Invest in Training of Prevention Professionals

The gap between prevention science and practice in the field of substance use prevention has begun to narrow over the past two decades. California’s Substance Abuse Prevention Workforce Development Survey Report 2013 (Center for Applied Research Solutions, 2013) recommendations exemplify this trend, including to: (1) create professional and/or educational avenues for individuals to pursue substance use prevention as a viable, credible, and transferrable career; (2) enhance the opportunities and systems to build the capacity of the substance use prevention field; and (3) promote and foster leadership for substance use prevention.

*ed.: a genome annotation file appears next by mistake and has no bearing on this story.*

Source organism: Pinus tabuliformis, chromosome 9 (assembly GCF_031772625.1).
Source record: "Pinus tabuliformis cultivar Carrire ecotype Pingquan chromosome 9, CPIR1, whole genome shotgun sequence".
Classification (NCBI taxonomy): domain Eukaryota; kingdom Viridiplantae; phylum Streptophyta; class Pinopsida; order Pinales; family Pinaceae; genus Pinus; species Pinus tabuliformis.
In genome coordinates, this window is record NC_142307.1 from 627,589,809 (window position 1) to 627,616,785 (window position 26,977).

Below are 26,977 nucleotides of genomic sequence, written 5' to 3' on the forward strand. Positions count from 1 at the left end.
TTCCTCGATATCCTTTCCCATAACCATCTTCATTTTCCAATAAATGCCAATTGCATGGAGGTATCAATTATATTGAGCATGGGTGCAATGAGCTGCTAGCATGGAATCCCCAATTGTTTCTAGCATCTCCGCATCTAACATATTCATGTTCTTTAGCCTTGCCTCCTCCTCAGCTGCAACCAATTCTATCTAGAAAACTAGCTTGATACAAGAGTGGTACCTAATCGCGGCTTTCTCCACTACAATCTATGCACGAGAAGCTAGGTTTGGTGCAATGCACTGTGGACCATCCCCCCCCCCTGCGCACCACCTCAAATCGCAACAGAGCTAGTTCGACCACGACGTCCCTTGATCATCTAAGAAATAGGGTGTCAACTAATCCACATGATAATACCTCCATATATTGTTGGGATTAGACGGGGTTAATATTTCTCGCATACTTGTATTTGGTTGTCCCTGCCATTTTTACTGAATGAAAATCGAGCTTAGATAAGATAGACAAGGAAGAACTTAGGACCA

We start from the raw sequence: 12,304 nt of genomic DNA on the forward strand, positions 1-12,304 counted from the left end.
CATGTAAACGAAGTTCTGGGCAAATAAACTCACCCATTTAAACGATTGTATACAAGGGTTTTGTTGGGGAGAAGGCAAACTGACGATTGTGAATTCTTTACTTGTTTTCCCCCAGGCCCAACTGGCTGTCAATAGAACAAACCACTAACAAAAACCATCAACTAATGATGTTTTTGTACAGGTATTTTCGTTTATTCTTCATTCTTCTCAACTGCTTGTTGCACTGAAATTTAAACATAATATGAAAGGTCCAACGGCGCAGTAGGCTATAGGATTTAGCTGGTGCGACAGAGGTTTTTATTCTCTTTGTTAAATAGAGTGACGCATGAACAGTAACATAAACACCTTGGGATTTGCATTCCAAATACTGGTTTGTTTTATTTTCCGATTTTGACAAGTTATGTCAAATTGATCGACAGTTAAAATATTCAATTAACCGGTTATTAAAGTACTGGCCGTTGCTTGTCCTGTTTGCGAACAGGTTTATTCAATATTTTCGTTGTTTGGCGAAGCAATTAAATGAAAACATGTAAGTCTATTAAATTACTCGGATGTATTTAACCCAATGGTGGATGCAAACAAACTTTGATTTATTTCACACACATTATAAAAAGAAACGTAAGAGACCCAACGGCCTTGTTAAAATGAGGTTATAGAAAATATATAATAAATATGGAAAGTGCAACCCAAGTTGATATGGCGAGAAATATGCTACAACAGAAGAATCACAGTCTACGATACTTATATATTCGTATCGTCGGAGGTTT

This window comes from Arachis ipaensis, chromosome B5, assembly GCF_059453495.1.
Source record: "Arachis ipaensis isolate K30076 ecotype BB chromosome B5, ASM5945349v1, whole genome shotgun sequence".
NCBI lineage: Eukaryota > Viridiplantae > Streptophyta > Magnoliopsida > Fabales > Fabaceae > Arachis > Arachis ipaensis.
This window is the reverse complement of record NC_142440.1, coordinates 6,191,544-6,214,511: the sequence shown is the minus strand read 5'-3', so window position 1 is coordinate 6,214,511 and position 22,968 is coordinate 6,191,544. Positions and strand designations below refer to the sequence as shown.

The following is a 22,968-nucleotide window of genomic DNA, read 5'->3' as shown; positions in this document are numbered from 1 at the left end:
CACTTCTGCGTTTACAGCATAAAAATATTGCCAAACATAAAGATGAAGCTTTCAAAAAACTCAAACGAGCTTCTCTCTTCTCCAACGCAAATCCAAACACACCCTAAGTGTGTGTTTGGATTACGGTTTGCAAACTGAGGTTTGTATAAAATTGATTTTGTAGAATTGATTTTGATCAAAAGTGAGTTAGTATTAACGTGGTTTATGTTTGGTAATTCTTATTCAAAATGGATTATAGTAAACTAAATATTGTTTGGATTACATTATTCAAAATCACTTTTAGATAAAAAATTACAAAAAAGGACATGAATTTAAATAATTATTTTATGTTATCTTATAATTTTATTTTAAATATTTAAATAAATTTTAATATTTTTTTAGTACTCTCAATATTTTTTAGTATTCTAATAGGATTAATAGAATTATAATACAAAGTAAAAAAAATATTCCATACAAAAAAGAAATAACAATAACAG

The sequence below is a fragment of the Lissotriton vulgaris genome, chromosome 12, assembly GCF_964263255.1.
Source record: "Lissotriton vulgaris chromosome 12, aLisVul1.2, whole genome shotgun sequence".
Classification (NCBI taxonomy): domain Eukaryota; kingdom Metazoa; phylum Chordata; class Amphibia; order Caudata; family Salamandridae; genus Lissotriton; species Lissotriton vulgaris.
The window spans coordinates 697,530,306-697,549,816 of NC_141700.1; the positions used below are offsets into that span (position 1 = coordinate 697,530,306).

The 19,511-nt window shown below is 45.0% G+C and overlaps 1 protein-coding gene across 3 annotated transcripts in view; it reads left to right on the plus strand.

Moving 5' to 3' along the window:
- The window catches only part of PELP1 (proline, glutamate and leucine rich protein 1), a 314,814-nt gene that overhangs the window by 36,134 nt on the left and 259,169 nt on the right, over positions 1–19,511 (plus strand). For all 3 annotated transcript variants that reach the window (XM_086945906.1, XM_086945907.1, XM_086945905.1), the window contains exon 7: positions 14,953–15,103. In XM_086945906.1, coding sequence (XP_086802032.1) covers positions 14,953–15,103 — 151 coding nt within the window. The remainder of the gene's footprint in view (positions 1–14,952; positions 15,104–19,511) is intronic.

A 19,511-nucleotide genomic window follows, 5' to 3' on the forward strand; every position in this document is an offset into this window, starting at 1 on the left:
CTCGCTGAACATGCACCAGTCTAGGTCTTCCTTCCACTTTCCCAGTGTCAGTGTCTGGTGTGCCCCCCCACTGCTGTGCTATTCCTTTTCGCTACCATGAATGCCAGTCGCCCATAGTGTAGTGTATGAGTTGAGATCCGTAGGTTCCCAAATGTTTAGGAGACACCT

Clearly, the results of research regarding effective strategies to address substance misuse and other high-risk behaviors must be made available to the practice community for this work to exert an effect. Existing resources include the first National Conference on Drug Abuse Research: Putting Research to Work for Communities and the associated guide, Preventing Drug Use Among Children and Adolescents (Sloboda & David, 1997) sponsored by NIDA; the creation of registries of effective programs such as Blueprints; the support of community coalitions such as Drug Free Communities; the publication of the International Standards for Drug Use Prevention by the United Nations Office on Drugs and Crime (2013); and the development of the Universal Prevention Curriculum by Applied Prevention Science International with funding from the U.S. Department of State. Furthermore, in 2018, SAMHSA established the Prevention Technology Transfer Centers (PTTCs) “to improve implementation and delivery of effective substance misuse prevention interventions and provide training and technical assistance services to the substance use prevention field” (the PTTC Network). Another resource provided by the High Intensity Drug Trafficking Area (HIDTA, an ONDCP initiative) is A Division for Advancing Prevention and Treatment (ADAPT) offers expertise, trainings, and technical assistance to translate, implement, and evaluate substance use prevention strategies within each unique community. And the International Certification and Reciprocity Consortium (IC&RC) provides credentialling to prevention professionals from around the world for receiving a passing grade on an examination to gauge knowledge and competencies with 46 States participating in the certification program. And yet another source for credentialling is the National Prevention Science Coalition to Improve Lives (NPSC), certified by the American Psychological Association (APA), to provide trainings and courses to a broad audience, including prevention practitioners and clinicians to further professionalize the field and incentivize practitioners and scientists to engage more deeply in the science advocacy and policy process. Preparing the prevention workforce with formal training in prevention science and its application to practice must be systematized (Coyne et al., 2008; Eddy et al., 2005; Miovsky et al., 2019).